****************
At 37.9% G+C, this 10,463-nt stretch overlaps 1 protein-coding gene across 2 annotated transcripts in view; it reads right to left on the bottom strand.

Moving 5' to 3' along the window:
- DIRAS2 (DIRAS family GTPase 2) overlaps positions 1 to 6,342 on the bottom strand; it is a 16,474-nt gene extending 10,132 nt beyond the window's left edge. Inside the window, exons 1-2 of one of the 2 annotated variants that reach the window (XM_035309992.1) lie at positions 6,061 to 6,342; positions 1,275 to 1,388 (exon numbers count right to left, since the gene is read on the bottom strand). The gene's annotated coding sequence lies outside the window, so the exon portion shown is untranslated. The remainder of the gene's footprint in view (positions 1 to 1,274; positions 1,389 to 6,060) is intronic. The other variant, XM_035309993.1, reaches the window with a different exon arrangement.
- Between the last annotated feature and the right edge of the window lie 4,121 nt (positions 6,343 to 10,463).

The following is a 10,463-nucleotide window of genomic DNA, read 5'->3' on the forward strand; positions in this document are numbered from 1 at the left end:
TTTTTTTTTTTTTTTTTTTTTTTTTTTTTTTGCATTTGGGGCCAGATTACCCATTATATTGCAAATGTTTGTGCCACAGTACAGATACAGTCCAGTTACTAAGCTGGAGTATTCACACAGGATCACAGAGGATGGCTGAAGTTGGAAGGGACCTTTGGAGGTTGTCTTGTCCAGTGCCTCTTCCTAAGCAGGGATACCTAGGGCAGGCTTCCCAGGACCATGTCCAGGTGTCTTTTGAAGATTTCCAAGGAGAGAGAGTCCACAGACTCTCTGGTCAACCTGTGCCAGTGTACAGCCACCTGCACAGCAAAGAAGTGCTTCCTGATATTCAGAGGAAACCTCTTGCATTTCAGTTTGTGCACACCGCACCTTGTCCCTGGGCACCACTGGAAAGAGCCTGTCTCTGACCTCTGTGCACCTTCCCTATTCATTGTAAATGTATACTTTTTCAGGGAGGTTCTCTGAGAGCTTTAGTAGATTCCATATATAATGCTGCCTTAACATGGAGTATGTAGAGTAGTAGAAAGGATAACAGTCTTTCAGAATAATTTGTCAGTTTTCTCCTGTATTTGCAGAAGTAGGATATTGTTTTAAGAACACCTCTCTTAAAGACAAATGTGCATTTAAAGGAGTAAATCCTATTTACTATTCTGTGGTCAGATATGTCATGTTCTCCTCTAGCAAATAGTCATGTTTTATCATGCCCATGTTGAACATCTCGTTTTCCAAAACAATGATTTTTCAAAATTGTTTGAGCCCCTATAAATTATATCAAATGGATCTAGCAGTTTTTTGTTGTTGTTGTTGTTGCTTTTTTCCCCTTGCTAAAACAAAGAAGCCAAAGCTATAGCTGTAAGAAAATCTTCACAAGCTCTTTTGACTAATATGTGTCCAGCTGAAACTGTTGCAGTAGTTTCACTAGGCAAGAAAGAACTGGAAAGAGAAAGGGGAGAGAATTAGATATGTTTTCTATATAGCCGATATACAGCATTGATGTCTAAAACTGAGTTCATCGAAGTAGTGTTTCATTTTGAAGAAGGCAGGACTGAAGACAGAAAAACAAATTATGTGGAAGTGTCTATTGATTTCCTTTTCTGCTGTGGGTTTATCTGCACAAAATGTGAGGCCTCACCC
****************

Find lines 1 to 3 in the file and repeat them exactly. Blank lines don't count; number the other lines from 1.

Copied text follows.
At 37.9% G+C, this 10,463-nt stretch overlaps 1 protein-coding gene across 2 annotated transcripts in view; it reads right to left on the bottom strand.

Moving 5' to 3' along the window:
- DIRAS2 (DIRAS family GTPase 2) overlaps positions 1 to 6,342 on the bottom strand; it is a 16,474-nt gene extending 10,132 nt beyond the window's left edge. Inside the window, exons 1-2 of one of the 2 annotated variants that reach the window (XM_035309992.1) lie at positions 6,061 to 6,342; positions 1,275 to 1,388 (exon numbers count right to left, since the gene is read on the bottom strand). The gene's annotated coding sequence lies outside the window, so the exon portion shown is untranslated. The remainder of the gene's footprint in view (positions 1 to 1,274; positions 1,389 to 6,060) is intronic. The other variant, XM_035309993.1, reaches the window with a different exon arrangement.